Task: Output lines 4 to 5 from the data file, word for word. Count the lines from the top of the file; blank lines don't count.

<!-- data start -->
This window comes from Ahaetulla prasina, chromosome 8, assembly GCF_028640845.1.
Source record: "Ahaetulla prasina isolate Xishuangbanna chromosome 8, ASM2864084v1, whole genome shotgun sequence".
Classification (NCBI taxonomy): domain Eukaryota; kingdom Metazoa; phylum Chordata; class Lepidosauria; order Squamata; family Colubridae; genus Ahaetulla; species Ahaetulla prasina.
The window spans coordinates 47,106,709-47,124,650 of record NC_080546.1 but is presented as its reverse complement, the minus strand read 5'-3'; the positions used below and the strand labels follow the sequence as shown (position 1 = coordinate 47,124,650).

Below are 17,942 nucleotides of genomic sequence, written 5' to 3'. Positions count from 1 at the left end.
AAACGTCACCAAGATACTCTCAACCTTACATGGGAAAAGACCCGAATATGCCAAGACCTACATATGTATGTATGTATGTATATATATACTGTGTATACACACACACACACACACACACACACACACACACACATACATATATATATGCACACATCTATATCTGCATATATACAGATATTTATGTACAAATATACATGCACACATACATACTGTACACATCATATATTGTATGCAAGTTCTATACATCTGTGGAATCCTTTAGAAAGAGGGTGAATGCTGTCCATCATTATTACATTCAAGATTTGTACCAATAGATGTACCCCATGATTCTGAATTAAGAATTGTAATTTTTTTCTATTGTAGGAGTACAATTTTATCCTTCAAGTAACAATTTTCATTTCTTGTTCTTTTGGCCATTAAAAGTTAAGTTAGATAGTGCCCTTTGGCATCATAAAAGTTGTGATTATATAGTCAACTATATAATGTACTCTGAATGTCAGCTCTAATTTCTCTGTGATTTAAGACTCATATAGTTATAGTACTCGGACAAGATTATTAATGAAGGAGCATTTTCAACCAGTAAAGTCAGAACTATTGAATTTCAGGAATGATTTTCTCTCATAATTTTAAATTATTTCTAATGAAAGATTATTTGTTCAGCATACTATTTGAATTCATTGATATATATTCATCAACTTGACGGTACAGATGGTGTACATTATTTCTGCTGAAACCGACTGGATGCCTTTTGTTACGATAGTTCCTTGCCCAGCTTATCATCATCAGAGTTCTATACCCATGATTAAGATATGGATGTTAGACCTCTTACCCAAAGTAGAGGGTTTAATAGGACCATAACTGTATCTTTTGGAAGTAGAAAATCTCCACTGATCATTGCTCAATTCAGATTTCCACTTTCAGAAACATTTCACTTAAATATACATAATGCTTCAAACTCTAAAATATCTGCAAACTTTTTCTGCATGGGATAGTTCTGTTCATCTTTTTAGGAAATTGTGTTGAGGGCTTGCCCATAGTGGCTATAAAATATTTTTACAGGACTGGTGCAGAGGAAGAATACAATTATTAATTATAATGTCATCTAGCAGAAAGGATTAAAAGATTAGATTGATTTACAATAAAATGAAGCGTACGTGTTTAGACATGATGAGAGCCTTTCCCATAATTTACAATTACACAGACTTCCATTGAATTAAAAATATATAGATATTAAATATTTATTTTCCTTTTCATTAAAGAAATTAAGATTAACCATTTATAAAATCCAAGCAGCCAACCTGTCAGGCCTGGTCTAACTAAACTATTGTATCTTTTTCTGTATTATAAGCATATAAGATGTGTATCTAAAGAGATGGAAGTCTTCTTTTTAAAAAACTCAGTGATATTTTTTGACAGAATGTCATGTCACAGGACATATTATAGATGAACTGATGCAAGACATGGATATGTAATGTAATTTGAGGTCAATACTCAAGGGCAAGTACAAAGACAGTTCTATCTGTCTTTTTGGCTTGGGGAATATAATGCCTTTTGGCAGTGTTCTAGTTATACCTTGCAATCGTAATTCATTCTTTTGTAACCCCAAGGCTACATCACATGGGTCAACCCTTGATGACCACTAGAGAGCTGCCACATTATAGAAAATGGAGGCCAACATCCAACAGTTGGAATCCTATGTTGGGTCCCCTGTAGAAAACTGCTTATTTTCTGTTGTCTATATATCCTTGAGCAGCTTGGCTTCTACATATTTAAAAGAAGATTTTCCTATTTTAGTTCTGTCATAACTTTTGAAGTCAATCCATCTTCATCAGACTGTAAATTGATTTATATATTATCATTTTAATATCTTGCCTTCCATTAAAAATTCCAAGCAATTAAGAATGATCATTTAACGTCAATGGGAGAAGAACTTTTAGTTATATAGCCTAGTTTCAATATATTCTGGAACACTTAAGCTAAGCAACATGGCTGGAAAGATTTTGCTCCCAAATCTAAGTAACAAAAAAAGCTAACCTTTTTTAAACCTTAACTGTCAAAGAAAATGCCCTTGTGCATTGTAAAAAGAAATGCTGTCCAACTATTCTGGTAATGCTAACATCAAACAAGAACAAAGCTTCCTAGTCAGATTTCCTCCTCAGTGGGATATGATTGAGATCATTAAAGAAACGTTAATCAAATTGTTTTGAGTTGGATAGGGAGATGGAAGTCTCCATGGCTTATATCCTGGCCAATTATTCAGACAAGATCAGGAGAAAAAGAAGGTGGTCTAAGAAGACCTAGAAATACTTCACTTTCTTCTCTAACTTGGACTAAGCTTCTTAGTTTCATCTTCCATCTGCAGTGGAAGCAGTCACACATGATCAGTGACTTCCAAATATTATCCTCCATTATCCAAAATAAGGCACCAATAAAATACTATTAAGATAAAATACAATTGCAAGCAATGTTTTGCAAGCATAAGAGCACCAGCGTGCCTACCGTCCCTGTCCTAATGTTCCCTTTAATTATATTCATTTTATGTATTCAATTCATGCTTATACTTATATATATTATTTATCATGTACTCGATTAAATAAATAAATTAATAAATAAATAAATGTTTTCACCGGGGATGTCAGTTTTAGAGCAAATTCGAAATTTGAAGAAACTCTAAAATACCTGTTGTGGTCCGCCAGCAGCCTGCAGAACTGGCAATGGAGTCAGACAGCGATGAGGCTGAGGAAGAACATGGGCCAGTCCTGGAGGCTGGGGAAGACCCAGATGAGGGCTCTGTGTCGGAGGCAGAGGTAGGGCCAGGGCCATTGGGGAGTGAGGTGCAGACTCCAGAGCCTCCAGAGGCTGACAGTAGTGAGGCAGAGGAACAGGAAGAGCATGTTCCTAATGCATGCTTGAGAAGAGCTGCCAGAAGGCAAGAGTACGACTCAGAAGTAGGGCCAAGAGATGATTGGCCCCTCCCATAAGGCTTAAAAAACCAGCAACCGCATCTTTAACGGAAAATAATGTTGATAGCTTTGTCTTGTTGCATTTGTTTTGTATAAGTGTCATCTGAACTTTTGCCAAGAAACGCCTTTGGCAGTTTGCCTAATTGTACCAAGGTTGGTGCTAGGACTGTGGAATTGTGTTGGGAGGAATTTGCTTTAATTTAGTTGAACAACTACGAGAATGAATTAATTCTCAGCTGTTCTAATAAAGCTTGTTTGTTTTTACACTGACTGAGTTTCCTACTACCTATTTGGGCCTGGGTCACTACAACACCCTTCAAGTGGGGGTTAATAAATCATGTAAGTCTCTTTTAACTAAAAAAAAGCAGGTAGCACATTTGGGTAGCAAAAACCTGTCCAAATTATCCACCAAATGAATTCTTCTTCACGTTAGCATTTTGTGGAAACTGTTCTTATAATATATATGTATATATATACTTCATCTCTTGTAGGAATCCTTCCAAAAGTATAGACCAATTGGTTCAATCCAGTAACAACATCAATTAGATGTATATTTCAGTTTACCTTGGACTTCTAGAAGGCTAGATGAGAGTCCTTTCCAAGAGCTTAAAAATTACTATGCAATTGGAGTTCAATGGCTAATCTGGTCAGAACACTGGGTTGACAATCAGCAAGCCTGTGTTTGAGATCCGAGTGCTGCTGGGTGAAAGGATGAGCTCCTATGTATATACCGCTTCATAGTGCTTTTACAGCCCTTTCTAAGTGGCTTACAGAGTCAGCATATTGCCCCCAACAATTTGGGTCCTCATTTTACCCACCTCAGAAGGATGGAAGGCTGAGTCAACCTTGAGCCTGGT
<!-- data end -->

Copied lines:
The window spans coordinates 47,106,709-47,124,650 of record NC_080546.1 but is presented as its reverse complement, the minus strand read 5'-3'; the positions used below and the strand labels follow the sequence as shown (position 1 = coordinate 47,124,650).

Below are 17,942 nucleotides of genomic sequence, written 5' to 3'. Positions count from 1 at the left end.